Here are some tricks PC makers play on you. They tell you how much memory is installed, and what rating it has, but they don't give you the timings. PC3200 memory running with 6-2-2-2 timings is way faster than PC4500 memory running at 11-6-6-3. And, that PC 4500 memory looks better when you see it is PC4500, but it actually is slower, and less expensive. PC makers don't like to tell you which mobo they used. That's because it is a no name junk board that sells for $23.00 USD. Everything in the computer runs off the mobo (motherboard). If the mobo is no good, nothing else matters. If the PC maker can make you think you are getting a good machine, but it is actually marginal, it becomes obsolete faster, and you have to buy another one. If you pick a system built from the ground up to be fast and solid it will last you 7 years. If you don't, you might buy 2 or 3 machines during that time. The mobo choice can result in double the performance.
Let me give you an example. I have a real world PC performance test. It take a huge MS Access database and run a script will all kinds of complicated sql statements, exports to text, and the like. Then, I see how long it takes to do. I had a AMD Athlon 3200+ system that was built for speed, solid. It ran through that test in 6 seconds. I took the database and loaded it on a Dell Pentium 4 3.2 GHz system and the test took over 60 seconds. That's ten times as long. I'm not knocking Dell. There are some Dell machines that do well on bench tests. But, you have to buy that exact model, exactly as it is reviewed. People see a fast bench and they think all of that company's equipment is fast. Wrong. They make that one model to be fast. They sell it for less than what it cost them to build it. But, since people think all of Dell's equipment is lightning fast, in a few months, when Dell stops making that exact model that the magazine reviewed, they can say that one is discontinued and sell people on a different model that they make a lot of money on.
It is the same thing with monitors. A monitor manufacturer will make 1 model monitor super, super fantastic, but price it in line with all the other monitors they sell. Unless you get the exact model monitor, that you saw in a monitor review, you won't get the quality you expect. But, the company will only make that monitor for a short time because it costs them too much for what they sell it for. But, everyone thinks all their monitors are as super as the one reviewed so they settle for a different model. No one ever knows the difference. Not until I came along, that is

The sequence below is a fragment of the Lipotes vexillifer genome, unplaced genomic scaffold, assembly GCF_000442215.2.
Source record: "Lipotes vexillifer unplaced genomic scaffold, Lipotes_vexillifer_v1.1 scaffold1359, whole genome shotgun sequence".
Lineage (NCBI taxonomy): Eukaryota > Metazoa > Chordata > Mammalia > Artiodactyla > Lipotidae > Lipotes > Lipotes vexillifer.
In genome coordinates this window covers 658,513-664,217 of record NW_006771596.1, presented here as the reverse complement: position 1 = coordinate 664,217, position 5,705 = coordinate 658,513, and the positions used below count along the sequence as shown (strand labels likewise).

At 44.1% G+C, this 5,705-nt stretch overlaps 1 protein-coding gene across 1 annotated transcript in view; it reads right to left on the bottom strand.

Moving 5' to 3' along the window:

Seagate are the only HDD's ( hard disk drives ) which follow the entire SATA specification. All the other SATA drive manufacturers implement only part of the SATA command set. This makes their drives much slower. Also, Seagate is the only manufacturer to integrate SATA 2 spec 'NCQ' command (native command queueing), which allows the drive to receive requests from the operating system or DMA and stack the commands in a different order than they were delivered to the drive so they can be executed together in the smallest amount of time. NCQ also allows the head to start reading data in the middle of the track. Usually the head needs to wait over the track until it gets to the beginning of the data. BUT, with NCQ, it can start reading immediately after it hits the track, and append backwards in the drive cache.
There are no good deals on memory. There are some bad deals, but you get what you pay for with memory, and only if you know what you are doing. Good memory can double the speed of your processor over bad memory. That's because the processor core works at about 300 times what a cycle of memory is. If you can get that core number down to 250 times as fast as a memory cycle you double processing speed. So, do your homework on memory. If you have someone custom make a PC, insist they use Arctic Silver thermal paste, not the pad that comes with the heatsink/fan combo. Get a really good HSF that really cools.
I use aluminum, full tower cases with four case fans each. I like the L.E.D. fans because I use window cases, and the fans light up the inside of the PC. You want to use round cables for good air flow through the case. The same five manufacturers make all the CD/DVD CDRW/DVDRW drives for everyone. They have many different names on them, but they are all made by one of five companies that sell to everyone else. Just like there are only five companies that make L.E.D monitor display elements. The monitors are made by many different manufacturers, but they originally come from only a few comapnies
I think you are making the right choice. Most linux distro's need you to know your parts. The last three computers I have had all were cutom built and I have not had many porblems. As for Ati and nvidia, I would pick nvidia. Whoever said their support for linux is better, was right. I have been able to get just about any nvidia card I have came acrossed to work.
Dell has rubbed me the wrong way and that is why I do not like them. Some of their business practices are flaky.